We’re really into the newly launched Public Books, a “curated monthly review” on books and the arts put out by the Institute for Public Knowledge. If the site’s stylish design doesn’t do it for you, perhaps writing by Lawrence Weschler, Judith Butler, and Sudhir Venkatesh will.

A Reddit “Ask Me Anything” interview gets to the bottom of the troubling economic logic of independent bookstores. “We’d clear 200 on a good day,” one bookseller wrote. Another lamented, “We’re at roughly $1,300 a day, and it’s still not profitable. The worst part is, since we’re independent and a specialty store, people come in and ask me for recommendations, then go to Barnes & Noble or download it on a kindle for slightly cheaper.”

The New York Review of Books has made Joan Didion’s 1988 account of the Democratic and Republican national conventions available to read on their website. It’s aged remarkably well. On the people she encountered at the conventions, Didion notes that this “new kind of managerial elite . . . tend to speak of the world not necessarily as it is but as they want people out there to believe it is. They tend to prefer the theoretical to the observable, and to dismiss that which might be learned empirically as ‘anecdotal.’ They tend to speak a language common in Washington but not specifically shared by the rest of us.”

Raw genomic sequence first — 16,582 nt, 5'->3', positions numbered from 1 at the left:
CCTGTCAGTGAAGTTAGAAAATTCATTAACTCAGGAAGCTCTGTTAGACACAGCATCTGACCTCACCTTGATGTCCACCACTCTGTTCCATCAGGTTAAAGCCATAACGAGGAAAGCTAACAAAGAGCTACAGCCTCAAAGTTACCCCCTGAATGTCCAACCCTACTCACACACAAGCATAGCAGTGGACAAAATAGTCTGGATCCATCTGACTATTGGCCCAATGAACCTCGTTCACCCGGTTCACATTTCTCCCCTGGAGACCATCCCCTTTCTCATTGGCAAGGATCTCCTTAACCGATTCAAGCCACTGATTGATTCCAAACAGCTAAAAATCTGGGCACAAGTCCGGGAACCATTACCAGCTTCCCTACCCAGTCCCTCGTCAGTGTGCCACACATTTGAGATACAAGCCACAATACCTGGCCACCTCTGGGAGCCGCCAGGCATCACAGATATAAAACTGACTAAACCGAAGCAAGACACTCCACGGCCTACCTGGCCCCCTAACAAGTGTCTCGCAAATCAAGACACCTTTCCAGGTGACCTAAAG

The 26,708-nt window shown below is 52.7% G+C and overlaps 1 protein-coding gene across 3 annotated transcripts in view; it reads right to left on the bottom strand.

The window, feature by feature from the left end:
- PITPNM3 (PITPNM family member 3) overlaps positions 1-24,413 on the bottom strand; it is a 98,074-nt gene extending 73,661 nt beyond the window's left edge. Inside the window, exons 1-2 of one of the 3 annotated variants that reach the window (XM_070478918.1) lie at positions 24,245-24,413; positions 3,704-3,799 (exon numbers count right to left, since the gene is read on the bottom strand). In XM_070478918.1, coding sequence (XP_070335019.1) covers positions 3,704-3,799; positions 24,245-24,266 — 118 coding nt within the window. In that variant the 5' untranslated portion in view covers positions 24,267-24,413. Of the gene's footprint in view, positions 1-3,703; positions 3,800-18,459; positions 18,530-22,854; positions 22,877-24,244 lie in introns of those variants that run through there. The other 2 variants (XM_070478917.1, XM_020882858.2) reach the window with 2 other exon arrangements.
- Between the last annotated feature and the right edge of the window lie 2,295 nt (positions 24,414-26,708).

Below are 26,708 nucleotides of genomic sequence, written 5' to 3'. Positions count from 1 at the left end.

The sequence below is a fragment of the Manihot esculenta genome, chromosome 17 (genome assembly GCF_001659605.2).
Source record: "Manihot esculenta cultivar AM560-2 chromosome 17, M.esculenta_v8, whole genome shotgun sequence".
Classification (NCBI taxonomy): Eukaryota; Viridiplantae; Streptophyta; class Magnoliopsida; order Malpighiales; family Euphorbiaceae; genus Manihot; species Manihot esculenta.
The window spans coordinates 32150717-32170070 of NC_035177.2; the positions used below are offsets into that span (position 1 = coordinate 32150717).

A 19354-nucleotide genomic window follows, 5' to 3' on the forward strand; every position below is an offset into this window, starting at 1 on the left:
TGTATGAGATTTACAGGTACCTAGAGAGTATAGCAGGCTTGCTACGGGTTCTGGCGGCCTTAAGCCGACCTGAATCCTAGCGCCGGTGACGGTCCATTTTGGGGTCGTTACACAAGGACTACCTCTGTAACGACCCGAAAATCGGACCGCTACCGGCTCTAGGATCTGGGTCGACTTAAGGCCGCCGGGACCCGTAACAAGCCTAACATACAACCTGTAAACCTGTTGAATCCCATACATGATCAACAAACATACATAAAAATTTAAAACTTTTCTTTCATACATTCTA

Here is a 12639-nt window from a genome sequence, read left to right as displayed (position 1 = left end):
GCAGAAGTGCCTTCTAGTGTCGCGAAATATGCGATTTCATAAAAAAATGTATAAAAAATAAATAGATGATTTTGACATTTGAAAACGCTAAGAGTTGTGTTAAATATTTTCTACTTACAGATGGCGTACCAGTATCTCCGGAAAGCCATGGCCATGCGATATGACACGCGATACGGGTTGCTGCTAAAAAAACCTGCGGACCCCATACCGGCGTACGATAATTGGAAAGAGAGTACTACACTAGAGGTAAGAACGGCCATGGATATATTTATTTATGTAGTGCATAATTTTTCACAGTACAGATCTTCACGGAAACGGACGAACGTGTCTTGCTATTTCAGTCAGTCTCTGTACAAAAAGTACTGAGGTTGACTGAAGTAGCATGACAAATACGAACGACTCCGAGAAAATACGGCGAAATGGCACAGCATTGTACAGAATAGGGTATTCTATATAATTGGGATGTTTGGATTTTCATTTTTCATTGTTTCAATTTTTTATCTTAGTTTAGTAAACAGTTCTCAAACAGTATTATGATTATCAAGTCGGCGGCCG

Readers too embarrassed to carry back issues of Playboy around on the subway will be pleased to learn that the mag is releasing fifty of its best interviews for free as Kindle Singles over the next fifty days.

At Salon, Laura Miller considers how a book’s length can, mysteriously, affect its quality.

Zadie Smith recently sat down for lunch with Jay-Z in New York's West Village. Smith will be reading at Greenlight bookstore in Brooklyn later this month (not so far from Jay-Z’s own Nets stadium) but until then, check out Parul Seghal’s review of NW, and our interview with Smith.